Posted at 3:26 PM on October 25, 2011
by Paul Tosto
Filed under: Housing and mortgages
'I will never pay this off."
"I no longer view my home as an investment, but a place to live."
"Our credit rating has been ruined."
You can't read through the heartfelt stories of Minnesotans and their mortgage struggles and not feel bad. These are folks, for the most part, who made what looked like a smart economic decision and were blindsided by plunging home values and a crumbling economy that put them underwater.
President Obama is expanding a federal program that help people refinance at a lower rate and, hopefully, stay solvent. It might not help.
We asked: Has your mortgage or home value caused you any problems in the past five years? What, if anything, should the government do to help people who owe more on their mortgages than their property is worth?
Stuck in a neighborhood full of foreclosures
We bought our home in the Frogtown neighborhood of Saint Paul in 2005 for $174,000. It currently has a market rate value of $122,000. Before buying our home, went through a City Living first-time homebuyers program through the City of Saint Paul and through this program were given a 30 year fixed loan with an interest rate of 5.25%.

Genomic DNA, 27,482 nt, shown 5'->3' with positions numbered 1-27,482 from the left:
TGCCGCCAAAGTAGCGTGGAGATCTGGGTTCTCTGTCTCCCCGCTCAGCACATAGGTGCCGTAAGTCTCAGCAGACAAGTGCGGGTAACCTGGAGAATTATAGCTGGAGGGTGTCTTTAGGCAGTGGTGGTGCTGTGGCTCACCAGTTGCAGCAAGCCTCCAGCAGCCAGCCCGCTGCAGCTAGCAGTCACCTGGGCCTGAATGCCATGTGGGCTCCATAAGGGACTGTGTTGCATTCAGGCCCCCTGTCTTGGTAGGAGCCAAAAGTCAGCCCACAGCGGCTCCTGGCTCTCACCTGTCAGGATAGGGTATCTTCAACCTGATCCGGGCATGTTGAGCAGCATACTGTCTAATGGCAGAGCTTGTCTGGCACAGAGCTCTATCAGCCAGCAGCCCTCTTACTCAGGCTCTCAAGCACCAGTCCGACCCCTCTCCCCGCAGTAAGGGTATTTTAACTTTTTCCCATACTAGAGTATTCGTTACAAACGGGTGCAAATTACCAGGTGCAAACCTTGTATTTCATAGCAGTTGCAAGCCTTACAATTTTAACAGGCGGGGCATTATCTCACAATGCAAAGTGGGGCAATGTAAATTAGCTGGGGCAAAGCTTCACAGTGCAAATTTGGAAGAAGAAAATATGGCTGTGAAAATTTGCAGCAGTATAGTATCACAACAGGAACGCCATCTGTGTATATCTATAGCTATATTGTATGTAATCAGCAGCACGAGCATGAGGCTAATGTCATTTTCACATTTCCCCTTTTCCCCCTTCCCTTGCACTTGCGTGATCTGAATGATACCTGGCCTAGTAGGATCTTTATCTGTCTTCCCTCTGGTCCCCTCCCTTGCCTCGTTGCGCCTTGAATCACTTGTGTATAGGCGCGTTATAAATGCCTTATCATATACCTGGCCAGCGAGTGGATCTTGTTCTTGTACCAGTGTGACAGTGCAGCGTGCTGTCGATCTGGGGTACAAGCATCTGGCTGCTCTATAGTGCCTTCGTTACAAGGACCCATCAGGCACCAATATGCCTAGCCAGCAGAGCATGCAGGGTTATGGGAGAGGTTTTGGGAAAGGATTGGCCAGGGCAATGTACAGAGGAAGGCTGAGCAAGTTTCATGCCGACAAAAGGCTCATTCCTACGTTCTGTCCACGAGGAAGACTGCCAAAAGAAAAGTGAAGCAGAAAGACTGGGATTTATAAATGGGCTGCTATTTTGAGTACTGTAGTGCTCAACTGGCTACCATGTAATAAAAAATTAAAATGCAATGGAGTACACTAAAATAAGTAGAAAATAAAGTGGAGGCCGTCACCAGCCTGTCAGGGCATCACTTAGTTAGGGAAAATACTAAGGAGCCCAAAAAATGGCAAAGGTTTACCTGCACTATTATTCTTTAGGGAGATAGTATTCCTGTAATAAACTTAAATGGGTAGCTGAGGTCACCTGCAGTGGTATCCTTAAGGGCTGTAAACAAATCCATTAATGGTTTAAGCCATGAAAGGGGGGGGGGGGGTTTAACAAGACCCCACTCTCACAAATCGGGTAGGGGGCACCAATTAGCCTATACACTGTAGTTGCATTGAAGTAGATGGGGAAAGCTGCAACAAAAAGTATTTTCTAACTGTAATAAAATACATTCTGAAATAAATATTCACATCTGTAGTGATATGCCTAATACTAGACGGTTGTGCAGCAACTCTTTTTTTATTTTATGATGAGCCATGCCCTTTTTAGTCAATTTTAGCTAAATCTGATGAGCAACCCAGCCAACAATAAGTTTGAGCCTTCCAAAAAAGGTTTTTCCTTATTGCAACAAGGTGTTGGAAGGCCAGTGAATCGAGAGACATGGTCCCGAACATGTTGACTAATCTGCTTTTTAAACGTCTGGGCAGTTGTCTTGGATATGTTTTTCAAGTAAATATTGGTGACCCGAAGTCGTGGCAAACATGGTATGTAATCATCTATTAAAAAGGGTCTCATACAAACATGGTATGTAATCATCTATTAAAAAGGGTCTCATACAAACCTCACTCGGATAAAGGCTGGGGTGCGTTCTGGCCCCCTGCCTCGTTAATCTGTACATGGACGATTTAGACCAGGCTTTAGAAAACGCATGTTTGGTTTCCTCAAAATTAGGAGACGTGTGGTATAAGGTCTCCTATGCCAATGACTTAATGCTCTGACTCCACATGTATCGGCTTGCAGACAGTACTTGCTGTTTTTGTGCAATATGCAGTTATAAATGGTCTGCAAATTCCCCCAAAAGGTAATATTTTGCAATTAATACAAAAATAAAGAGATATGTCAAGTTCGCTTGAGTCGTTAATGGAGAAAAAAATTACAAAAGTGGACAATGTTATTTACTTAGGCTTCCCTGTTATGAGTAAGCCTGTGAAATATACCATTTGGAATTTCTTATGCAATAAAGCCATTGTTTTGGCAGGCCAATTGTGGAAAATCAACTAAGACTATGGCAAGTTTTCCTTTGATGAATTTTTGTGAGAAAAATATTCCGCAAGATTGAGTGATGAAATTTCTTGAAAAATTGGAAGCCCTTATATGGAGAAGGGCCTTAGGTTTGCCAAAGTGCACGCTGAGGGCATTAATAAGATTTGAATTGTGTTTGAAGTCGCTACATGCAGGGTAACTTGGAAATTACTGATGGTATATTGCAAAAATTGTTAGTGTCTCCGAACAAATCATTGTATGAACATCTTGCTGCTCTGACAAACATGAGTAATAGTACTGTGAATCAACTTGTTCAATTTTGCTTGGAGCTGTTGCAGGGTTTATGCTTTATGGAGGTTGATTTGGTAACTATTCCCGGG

As a part of the City Living program we are not allowed to re-sell our house until we had lived there for nine years. We recently inquired about refinancing and were told by our bank that we do not qualify as we are too far underwater. We did everything right and thus far we do not qualify for ANY loan forgiveness. In the mean time, we have seen three of the neighbors on our block go into home foreclosure and have to move, thus driving down the value of our home even more.
A month ago, just on the heels of three houses across the street from us going vacant, we had a break-in at our home. The one light at the end of the tunnel is that we live on Charles and Victoria, just two blocks away form what will be an LRT stop. We are hoping that light rail will help to stabilize our home value and bring back people to live in the vacant homes on our block. -- Emily Seru, St. Paul